$9.74 million in storm damage

Photos courtesy of Riley County Emergency Management

RILEY COUNTY — The preliminary storm damage assessment for Riley County is estimated at $9.74 million, according to a county news release.

A team from the Riley County Assessor’s Office and the Manhattan Fire Department’s Risk Reduction Division conducted assessments of 41 storm-damaged residential and commercial properties. A total of 20 properties suffered significant damage and 3 houses were declared completely destroyed. The total value of the properties surveyed is estimated at $26.8 million.

Riley County issued a disaster declaration effective June 11, 2022 for this severe weather event.

“We saw a lot of wind damage from this storm and a lot of debris,” said Russel Stukey, director of emergency management for Riley County. “When clearing your property, be aware that nails and other sharp objects are likely present along with roof debris and branches hanging overhead could pose a serious hazard. Wear protective gear such as gloves, hard-soled shoes, hard hat or hard hat, and eye protection.If you don’t feel comfortable doing the job yourself, hire a professional.

Public Works crews will continue to remove storm debris from public roads. In some areas, heavy equipment was used to push storm debris to the sides of roads to allow for traffic. County and city crews will work this week to remove all remaining debris from public roads and public property.

The Riley County Transfer Station will accept tree branches and other plant debris from residents free of charge. Regular hours are Monday through Friday from 7 a.m. to 5 p.m. They will not accept structural debris such as roofing materials, building siding or bricks. Please contact your waste hauler for more information on how to safely dispose of structural debris.

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MANHATTAN, Kan. (AP) — High winds and storms forced crowds who gathered in a rural Kansas field for a symphony performance to evacuate and damage a sorority house at Kansas State University.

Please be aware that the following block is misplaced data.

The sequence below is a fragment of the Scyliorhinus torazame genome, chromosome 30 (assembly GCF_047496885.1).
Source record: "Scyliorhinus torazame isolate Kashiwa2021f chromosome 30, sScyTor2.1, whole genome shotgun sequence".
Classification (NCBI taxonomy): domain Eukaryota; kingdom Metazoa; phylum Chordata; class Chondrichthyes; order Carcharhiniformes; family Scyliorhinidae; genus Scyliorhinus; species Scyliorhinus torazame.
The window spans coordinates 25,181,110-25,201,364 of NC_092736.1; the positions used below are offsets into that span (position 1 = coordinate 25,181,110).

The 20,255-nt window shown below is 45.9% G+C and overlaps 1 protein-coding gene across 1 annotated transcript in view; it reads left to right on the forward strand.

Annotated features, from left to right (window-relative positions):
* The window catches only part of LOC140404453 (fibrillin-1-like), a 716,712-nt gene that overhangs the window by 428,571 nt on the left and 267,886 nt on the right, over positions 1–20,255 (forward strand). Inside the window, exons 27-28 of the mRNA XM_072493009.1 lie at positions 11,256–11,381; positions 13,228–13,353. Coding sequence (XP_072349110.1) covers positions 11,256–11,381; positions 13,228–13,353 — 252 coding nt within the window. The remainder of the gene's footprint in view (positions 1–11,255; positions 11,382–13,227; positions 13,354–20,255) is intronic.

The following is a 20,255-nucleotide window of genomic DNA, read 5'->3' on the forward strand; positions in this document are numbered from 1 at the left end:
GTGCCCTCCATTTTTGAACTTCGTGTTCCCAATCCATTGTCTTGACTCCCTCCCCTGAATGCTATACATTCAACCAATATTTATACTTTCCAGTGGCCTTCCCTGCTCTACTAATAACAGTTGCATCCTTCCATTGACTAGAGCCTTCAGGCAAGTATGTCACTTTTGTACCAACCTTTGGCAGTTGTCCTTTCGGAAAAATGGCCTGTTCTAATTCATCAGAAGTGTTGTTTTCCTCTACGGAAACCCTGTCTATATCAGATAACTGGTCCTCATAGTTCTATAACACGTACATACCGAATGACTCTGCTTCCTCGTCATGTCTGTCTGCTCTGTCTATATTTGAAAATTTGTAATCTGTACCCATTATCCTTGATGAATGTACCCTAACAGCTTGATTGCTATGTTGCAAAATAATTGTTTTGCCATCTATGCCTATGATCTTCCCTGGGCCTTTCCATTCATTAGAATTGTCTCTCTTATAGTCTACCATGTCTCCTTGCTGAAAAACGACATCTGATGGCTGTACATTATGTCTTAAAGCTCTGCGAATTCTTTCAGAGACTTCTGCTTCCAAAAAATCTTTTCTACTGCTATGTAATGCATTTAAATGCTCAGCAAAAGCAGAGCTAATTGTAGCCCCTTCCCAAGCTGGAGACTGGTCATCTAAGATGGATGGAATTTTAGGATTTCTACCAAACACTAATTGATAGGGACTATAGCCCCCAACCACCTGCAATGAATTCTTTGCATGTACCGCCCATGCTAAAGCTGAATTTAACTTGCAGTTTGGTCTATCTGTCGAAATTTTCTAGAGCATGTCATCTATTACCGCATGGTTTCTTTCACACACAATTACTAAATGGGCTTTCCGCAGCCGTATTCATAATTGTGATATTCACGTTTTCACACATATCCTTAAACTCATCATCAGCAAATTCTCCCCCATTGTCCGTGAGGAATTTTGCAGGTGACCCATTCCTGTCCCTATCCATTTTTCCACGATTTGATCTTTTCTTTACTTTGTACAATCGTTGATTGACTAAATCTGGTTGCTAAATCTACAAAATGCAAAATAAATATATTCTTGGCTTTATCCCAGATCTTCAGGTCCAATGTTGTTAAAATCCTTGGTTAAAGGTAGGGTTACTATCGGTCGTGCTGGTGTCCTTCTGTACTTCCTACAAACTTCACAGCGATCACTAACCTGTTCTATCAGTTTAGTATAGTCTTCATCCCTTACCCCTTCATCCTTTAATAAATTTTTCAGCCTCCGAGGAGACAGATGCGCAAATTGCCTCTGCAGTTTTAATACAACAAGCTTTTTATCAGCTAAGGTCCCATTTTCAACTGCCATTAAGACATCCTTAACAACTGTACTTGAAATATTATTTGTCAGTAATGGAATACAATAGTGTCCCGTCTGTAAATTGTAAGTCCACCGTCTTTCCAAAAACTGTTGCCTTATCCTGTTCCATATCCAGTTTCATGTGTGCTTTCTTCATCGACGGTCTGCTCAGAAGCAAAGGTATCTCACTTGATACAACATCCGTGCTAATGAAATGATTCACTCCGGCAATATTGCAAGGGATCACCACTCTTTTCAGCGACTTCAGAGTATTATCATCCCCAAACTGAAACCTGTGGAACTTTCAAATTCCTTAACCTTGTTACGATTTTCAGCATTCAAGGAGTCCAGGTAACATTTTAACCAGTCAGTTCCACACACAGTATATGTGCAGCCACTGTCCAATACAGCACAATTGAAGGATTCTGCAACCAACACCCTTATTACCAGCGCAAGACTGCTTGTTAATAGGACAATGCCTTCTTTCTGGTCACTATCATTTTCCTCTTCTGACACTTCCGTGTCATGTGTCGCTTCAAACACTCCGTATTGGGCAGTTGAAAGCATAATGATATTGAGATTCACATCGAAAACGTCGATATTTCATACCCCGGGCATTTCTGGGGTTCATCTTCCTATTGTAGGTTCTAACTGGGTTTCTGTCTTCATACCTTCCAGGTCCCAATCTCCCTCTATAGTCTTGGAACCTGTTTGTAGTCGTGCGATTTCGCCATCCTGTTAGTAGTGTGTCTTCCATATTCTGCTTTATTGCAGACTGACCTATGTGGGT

About half a dozen tornado warnings were issued Saturday night in eastern Kansas, the Kansas City Star reports.

Storm over Manhattan-photo Riley County Emergency Management
Storm over Manhattan-photo Riley County Emergency Management

Daniel Reese, a meteorologist with the National Weather Service office in Topeka, said crews were on the ground Sunday morning, working to assess damage, including downed power lines and trees, likely caused by a combination of tornadoes and straight line winds,

About 7,000 people had gathered in a Chase County pasture for the Symphony in the Flint Hills, a popular annual event whose theme for 2022 was “Weather in the Flint Hills,” as storms approached.

Manhattan turned out to be one of the hardest hit areas, according to the weather service. Police have gathered reports of downed power lines and damage to buildings, including Chi Omega’s house.

At one point, more than 25,000 power outages were reported in Manhattan and nearby Marysville, Evergy reported.

Manhattan’s Hazard Reduction Division has declared five structures doomed and unsafe to occupy. The structures were located in the McCain neighborhood east of the Kansas State University campus. The two unoccupied Greek homes, Chi Omega at 1516 McCain and Kappa Alpha Theta at 1517 McCain Lane, and three single-family homes in the area were badly damaged. Residents of single-family homes were relocated but did not require assistance.

The Riley County Transfer Station at 1881 Henton Road opened at 10 a.m. today for people to clear tree branches and other plant debris. There will be no disposal fees. The station will remain open until at least 5:00 p.m. No roofing material, siding or other structural debris will be accepted. Contact your waste hauler for more information on how to safely dispose of structural debris.

Public works crews from Riley County, local townships and the City of Manhattan will work to clear storm debris from public roads. For help with tree branch removal on private property, contact the local tree service and landscaping companies.

When cleaning up storm debris, remember to wear gloves, hard-soled shoes, and follow standard safety precautions when using chainsaws and other power tools.

In Marysville, Police Chief Matt Simpson said while there was damage in the city’s downtown area, no injuries were reported.

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